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Kevin D. Korenthal: Solutions to our water issues

SCV Voices

Posted: July 24, 2010 5:30 p.m.
Updated: July 25, 2010 4:30 a.m.
 

As a candidate for the Castaic Lake Water Agency board of directors, I am often asked by ratepayers why the water seems to be of such low quality. They cite taste, hardness and odor as major concerns.

I’m also asked why, if Santa Clarita residents have given up their self-regenerating water softeners, chloride levels in our processed wastewater are still higher than the state standard.

As a member of the board, I will work diligently to improve water quality. Here’s my approach.

The root of the problem
Southern California’s water challenges stem in part from the state of the Sacramento/San Joaquin Delta.

This is where water runoff from the Sierra Nevada Mountains collects in what is today a massive system of streams and rivers, surrounded on all sides and in between by farmland.

That water is then pumped, in some cases against the natural current of the river, into the California aqueduct system.

As water travels to Santa Clarita it collects a variety of contaminants. Decaying plant life, agricultural and industrial runoff and salt from sea water intrusion invade this pristine product as it moves through the Delta on the way to the aqueduct system.

Moving water through the Delta also impacts the region’s ecosystem.

Compare this to how many in Sacramento get their water, which incidentally, tastes great straight from the tap. That water comes from the Sacramento River at a point not far from where streams feed it. Sacramento’s water has very little dissolved or solid biological elements in it, and therefore, very little treatment is necessary.

Did you say salt?
That’s right. Both seawater intrusion and the runoff from agricultural and industrial production add salt and/or chloride to the water. That translates into pretty high levels (up to 80 milligrams per liter) of chloride before the water even gets to Santa Clarita.

Even without the self-regenerating water softeners, the amount of salt that remains in our reprocessed sewage water exceeds the 117 milligrams per liter standard for farming applications downstream of the Santa Clarita Valley.

Why does it taste bad?
Some have called upon Americans to give up their single-use water bottles and start drinking from the tap again. That’s a tall order for the people of most Southern California communities, because tap water must be processed using reverse osmosis and or granular activated charcoal in order to be drinkable. The method by which Santa Clarita’s water is disinfected, by a chemical made up of chlorine and ammonia called Chloramines, greatly affects the taste and smell. Fill your bathroom with steam and then breathe deeply through your nose if you want to get the full effect of the odor Chloramines leave in the water.

What’s the answer?
The answer is simple, but making it a reality is quite challenging. California needs to build a new water conveyance system, but for too long and for a variety of reasons has not done so. Land owners have enjoyed generations of lucrative water rights and would risk losing that revenue. No-growth environmentalists see better access to water as a hindrance to water-conservation efforts and a possible catalyst for new housing construction. Most importantly, Californians, especially those in Northern California who don’t face the same water problems as we do in Santa Clarita, haven’t been willing to invest and pay for a new water infrastructure system.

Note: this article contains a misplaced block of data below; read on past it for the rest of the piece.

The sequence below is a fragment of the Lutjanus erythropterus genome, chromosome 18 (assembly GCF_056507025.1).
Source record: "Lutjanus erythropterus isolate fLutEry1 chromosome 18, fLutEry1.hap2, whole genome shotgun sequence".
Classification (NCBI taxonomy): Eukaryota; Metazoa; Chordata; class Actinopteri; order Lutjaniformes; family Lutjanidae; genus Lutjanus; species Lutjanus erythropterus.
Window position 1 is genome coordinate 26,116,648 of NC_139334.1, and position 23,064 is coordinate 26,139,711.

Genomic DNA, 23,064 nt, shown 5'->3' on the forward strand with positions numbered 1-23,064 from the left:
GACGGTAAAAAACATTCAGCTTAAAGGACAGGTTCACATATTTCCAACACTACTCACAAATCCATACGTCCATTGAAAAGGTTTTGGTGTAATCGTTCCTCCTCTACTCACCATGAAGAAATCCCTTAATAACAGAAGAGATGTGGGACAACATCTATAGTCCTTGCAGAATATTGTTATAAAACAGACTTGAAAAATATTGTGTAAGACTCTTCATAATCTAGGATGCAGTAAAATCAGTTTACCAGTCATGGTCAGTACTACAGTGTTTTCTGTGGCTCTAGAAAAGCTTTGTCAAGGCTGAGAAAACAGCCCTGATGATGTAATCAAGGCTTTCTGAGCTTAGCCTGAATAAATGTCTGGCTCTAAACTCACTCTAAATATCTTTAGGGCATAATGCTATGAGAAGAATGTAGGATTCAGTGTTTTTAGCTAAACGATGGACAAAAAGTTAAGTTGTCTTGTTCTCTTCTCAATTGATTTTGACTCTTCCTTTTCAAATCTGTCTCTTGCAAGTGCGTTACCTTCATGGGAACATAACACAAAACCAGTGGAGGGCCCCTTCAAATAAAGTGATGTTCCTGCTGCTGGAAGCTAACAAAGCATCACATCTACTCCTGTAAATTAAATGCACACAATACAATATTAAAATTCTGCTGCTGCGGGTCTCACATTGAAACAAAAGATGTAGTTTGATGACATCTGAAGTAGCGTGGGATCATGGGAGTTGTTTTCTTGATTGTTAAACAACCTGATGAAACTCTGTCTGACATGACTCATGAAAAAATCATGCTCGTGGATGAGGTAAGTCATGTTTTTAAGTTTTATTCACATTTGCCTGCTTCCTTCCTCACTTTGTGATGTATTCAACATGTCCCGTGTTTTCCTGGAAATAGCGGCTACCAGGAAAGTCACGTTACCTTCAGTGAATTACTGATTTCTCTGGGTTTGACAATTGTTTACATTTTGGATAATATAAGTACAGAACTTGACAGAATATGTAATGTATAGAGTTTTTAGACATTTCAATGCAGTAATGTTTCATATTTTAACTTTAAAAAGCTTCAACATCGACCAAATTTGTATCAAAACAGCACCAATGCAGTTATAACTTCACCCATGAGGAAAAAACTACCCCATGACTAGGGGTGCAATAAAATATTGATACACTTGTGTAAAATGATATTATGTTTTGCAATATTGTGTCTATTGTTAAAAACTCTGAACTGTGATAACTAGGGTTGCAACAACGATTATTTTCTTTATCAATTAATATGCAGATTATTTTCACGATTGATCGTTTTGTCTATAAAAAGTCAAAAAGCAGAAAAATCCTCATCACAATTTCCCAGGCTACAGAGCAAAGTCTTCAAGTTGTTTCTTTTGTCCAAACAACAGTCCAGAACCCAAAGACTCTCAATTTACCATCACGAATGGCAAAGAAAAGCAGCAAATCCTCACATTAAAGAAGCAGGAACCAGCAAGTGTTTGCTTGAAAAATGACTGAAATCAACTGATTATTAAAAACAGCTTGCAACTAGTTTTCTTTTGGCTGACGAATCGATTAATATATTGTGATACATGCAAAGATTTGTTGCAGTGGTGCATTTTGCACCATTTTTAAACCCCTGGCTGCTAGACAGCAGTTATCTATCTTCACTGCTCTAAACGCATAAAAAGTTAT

There is a solution on the horizon. The State Water Contractors is a board made up of representatives of water boards that benefit from state water across California. It is already within their power to build this infrastructure and pass the costs along to the water districts that would benefit from this increased reliability of the flow of water.

Terry Erlewine, the general manager of the State Water Contractors, reported to the Palmdale Water District in June that his group has several plans drawn up for a new conveyance system (one that is built primarily underground) and could be ready to issue a draft environmental impact report (known as a DEIR) as early as 2012.

So why aren’t we hearing of any progress? First of all, the $11 billion “water bond” ballot initiative that Sacramento legislators had been intending to place on the November ballot had to be dealt with first. Supporters are in the process of withdrawing the initiative and will go back to the drawing board before presenting it again in 2012.

This presents a once-in-a-lifetime opportunity today to build a new conveyance system. The farmers in Central California, communities that partially depend on the water (like Santa Clarita) and Sad Diego — that is almost completely dependent on State Water Project water — all have everything to gain by adopting this approach.

When elected to the Castaic Lake Water Agency board, I will work diligently to be a leader in the state’s effort to rebuild and modernize its water delivery infrastructure. Along with the day-to-day operations of our agency and the protection of ratepayers, we must invest time and energy to find a lasting solution to ensure our children and future generations have access to affordable, reliable and healthy water. 

Kevin D. Korenthal is the executive director of the Associated Builders & Contractors, California Cooperation Committee and is a candidate for Castaic Lake Water Agency. He is a 28-year resident of Santa Clarita. His column reflects his own views and not necessarily those of The Signal.

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